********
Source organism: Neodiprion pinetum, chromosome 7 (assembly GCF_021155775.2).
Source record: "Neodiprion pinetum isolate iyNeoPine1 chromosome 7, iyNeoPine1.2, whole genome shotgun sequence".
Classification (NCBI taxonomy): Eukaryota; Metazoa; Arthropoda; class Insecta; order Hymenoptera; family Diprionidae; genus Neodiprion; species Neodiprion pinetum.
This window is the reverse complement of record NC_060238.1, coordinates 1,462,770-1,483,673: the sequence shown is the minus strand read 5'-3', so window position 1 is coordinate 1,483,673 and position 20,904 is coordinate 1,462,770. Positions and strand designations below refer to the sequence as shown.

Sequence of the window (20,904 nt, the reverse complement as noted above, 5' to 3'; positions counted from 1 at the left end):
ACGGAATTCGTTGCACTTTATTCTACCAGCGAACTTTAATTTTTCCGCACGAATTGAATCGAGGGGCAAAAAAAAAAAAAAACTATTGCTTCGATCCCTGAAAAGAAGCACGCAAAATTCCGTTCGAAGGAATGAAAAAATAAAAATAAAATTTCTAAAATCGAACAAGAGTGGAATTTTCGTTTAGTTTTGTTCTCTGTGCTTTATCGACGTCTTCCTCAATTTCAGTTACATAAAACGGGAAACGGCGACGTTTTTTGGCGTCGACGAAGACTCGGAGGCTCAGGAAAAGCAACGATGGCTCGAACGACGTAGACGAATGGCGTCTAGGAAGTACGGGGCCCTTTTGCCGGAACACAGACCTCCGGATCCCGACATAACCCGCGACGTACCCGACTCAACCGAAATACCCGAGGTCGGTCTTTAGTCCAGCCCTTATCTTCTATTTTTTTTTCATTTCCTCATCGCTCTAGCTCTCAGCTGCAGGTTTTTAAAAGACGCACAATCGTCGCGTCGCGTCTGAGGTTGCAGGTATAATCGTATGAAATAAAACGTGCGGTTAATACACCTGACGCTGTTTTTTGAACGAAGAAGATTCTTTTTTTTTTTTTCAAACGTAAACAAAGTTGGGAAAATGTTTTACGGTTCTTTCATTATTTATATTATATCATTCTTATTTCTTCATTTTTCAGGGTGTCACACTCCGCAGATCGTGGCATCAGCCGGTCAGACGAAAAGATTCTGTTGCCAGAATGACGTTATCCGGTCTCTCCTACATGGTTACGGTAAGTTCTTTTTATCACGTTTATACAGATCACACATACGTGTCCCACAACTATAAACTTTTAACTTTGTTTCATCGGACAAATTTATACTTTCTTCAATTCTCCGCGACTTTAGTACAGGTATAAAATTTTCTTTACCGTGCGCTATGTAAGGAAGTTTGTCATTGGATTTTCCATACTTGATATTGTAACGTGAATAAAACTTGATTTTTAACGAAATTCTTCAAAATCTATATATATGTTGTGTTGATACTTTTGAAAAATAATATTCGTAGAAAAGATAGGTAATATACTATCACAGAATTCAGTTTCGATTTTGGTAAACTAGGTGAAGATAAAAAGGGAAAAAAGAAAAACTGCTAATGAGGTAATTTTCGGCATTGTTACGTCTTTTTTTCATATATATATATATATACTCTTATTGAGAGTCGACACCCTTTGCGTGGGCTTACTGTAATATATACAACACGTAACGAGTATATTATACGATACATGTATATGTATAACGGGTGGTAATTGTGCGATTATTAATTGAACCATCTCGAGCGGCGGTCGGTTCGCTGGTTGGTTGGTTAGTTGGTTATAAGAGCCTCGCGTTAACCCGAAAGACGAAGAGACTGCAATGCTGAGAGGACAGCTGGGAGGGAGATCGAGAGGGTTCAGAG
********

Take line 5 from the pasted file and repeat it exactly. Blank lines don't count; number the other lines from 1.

Sequence of the window (20,904 nt, the reverse complement as noted above, 5' to 3'; positions counted from 1 at the left end):